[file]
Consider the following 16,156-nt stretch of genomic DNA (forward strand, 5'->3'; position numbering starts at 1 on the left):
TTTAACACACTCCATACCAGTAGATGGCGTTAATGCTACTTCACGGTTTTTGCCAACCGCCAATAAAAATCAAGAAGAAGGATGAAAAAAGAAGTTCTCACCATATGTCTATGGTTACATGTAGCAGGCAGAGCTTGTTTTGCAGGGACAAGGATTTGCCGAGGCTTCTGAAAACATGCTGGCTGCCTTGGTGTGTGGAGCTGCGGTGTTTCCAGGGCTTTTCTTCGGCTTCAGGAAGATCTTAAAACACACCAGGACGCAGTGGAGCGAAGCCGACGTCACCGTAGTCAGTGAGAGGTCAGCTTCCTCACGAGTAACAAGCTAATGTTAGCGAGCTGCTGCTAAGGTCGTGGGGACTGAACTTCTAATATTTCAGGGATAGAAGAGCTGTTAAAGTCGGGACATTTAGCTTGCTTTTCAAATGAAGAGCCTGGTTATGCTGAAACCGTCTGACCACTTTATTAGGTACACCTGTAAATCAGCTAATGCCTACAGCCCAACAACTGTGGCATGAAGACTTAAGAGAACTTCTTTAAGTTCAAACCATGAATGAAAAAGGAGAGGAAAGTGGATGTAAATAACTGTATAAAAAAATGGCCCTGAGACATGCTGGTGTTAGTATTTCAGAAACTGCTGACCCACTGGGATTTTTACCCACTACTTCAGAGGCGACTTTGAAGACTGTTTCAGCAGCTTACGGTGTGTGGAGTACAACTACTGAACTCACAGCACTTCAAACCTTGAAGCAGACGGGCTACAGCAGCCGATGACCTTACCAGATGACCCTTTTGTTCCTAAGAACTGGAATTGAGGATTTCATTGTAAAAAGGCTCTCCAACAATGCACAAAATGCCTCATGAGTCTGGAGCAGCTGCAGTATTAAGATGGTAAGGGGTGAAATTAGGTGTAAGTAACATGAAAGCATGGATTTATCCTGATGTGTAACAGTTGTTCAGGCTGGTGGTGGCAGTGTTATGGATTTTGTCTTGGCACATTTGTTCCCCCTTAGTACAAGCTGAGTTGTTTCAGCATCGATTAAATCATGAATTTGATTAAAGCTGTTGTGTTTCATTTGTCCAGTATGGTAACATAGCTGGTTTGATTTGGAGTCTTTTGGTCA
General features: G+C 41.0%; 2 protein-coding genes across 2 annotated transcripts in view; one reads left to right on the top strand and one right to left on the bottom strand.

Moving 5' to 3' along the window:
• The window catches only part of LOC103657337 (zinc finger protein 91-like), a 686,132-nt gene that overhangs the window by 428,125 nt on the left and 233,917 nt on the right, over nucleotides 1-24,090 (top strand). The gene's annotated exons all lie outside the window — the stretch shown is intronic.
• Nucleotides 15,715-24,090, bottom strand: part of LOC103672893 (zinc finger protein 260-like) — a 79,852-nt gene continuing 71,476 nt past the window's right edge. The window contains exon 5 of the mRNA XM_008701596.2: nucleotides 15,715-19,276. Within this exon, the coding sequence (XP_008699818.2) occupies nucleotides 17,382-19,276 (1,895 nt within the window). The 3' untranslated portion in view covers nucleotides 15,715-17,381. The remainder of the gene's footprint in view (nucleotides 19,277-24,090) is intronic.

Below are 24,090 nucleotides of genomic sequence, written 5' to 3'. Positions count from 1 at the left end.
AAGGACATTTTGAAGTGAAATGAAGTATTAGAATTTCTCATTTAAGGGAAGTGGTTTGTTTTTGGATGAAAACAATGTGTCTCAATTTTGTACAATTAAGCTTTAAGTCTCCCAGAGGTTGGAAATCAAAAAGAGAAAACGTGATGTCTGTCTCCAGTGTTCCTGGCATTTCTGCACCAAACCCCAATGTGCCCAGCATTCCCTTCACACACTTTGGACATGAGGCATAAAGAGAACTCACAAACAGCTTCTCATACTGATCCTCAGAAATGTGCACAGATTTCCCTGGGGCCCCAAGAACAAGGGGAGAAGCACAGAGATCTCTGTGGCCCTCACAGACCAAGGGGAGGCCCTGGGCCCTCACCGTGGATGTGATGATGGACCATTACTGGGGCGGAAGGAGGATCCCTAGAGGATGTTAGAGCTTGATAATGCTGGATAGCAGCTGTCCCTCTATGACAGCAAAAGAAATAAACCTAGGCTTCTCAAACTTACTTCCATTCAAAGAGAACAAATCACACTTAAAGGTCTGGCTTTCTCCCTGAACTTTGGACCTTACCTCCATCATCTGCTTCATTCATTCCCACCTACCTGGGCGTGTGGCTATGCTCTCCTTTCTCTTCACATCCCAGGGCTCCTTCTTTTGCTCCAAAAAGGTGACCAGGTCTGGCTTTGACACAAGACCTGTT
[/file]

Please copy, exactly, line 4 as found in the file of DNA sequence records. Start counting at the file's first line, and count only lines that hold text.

Moving 5' to 3' along the window: